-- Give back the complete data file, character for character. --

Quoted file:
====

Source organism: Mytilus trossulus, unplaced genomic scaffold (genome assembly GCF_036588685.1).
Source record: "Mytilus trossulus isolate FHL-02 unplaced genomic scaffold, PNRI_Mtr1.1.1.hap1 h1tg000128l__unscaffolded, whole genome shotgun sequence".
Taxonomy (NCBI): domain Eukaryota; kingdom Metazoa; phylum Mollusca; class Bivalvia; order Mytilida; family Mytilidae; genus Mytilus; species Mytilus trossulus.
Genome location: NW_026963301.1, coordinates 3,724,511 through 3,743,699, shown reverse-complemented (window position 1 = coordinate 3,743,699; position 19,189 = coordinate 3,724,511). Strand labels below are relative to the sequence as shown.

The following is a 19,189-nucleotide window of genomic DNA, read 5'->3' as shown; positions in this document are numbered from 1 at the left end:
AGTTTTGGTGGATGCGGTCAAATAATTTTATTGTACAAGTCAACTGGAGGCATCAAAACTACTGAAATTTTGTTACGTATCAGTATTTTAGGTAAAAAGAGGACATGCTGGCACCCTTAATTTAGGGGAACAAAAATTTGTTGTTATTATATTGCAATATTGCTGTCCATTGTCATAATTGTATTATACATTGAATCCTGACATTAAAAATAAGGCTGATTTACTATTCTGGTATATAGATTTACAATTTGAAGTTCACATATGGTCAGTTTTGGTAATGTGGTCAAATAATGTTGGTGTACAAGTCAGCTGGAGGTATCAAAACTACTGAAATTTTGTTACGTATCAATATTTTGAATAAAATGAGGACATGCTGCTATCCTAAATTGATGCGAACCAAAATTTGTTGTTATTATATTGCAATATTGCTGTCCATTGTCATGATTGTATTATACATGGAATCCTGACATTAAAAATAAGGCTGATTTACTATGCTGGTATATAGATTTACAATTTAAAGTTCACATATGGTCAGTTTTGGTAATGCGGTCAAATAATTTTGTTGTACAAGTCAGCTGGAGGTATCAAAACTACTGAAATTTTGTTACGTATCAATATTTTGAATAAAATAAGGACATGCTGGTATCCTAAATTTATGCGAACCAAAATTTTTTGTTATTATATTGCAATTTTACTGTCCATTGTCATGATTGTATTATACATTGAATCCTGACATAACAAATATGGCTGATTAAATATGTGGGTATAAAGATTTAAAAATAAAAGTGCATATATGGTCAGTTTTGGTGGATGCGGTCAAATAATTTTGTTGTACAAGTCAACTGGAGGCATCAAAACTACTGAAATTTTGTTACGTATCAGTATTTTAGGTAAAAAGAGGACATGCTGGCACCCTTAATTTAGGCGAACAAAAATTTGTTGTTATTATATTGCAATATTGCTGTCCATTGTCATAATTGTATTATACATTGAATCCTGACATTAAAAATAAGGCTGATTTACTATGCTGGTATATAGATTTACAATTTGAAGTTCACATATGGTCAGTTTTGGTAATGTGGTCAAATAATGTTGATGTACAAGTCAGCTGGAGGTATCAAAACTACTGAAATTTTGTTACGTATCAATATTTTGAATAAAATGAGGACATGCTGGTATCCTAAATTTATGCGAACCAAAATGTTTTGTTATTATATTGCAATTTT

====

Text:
Source organism: Mytilus trossulus, unplaced genomic scaffold (genome assembly GCF_036588685.1).
Source record: "Mytilus trossulus isolate FHL-02 unplaced genomic scaffold, PNRI_Mtr1.1.1.hap1 h1tg000128l__unscaffolded, whole genome shotgun sequence".
Taxonomy (NCBI): domain Eukaryota; kingdom Metazoa; phylum Mollusca; class Bivalvia; order Mytilida; family Mytilidae; genus Mytilus; species Mytilus trossulus.
Genome location: NW_026963301.1, coordinates 3,724,511 through 3,743,699, shown reverse-complemented (window position 1 = coordinate 3,743,699; position 19,189 = coordinate 3,724,511). Strand labels below are relative to the sequence as shown.

The following is a 19,189-nucleotide window of genomic DNA, read 5'->3' as shown; positions in this document are numbered from 1 at the left end:
AGTTTTGGTGGATGCGGTCAAATAATTTTATTGTACAAGTCAACTGGAGGCATCAAAACTACTGAAATTTTGTTACGTATCAGTATTTTAGGTAAAAAGAGGACATGCTGGCACCCTTAATTTAGGGGAACAAAAATTTGTTGTTATTATATTGCAATATTGCTGTCCATTGTCATAATTGTATTATACATTGAATCCTGACATTAAAAATAAGGCTGATTTACTATTCTGGTATATAGATTTACAATTTGAAGTTCACATATGGTCAGTTTTGGTAATGTGGTCAAATAATGTTGGTGTACAAGTCAGCTGGAGGTATCAAAACTACTGAAATTTTGTTACGTATCAATATTTTGAATAAAATGAGGACATGCTGCTATCCTAAATTGATGCGAACCAAAATTTGTTGTTATTATATTGCAATATTGCTGTCCATTGTCATGATTGTATTATACATGGAATCCTGACATTAAAAATAAGGCTGATTTACTATGCTGGTATATAGATTTACAATTTAAAGTTCACATATGGTCAGTTTTGGTAATGCGGTCAAATAATTTTGTTGTACAAGTCAGCTGGAGGTATCAAAACTACTGAAATTTTGTTACGTATCAATATTTTGAATAAAATAAGGACATGCTGGTATCCTAAATTTATGCGAACCAAAATTTTTTGTTATTATATTGCAATTTTACTGTCCATTGTCATGATTGTATTATACATTGAATCCTGACATAACAAATATGGCTGATTAAATATGTGGGTATAAAGATTTAAAAATAAAAGTGCATATATGGTCAGTTTTGGTGGATGCGGTCAAATAATTTTGTTGTACAAGTCAACTGGAGGCATCAAAACTACTGAAATTTTGTTACGTATCAGTATTTTAGGTAAAAAGAGGACATGCTGGCACCCTTAATTTAGGCGAACAAAAATTTGTTGTTATTATATTGCAATATTGCTGTCCATTGTCATAATTGTATTATACATTGAATCCTGACATTAAAAATAAGGCTGATTTACTATGCTGGTATATAGATTTACAATTTGAAGTTCACATATGGTCAGTTTTGGTAATGTGGTCAAATAATGTTGATGTACAAGTCAGCTGGAGGTATCAAAACTACTGAAATTTTGTTACGTATCAATATTTTGAATAAAATGAGGACATGCTGGTATCCTAAATTTATGCGAACCAAAATGTTTTGTTATTATATTGCAATTTT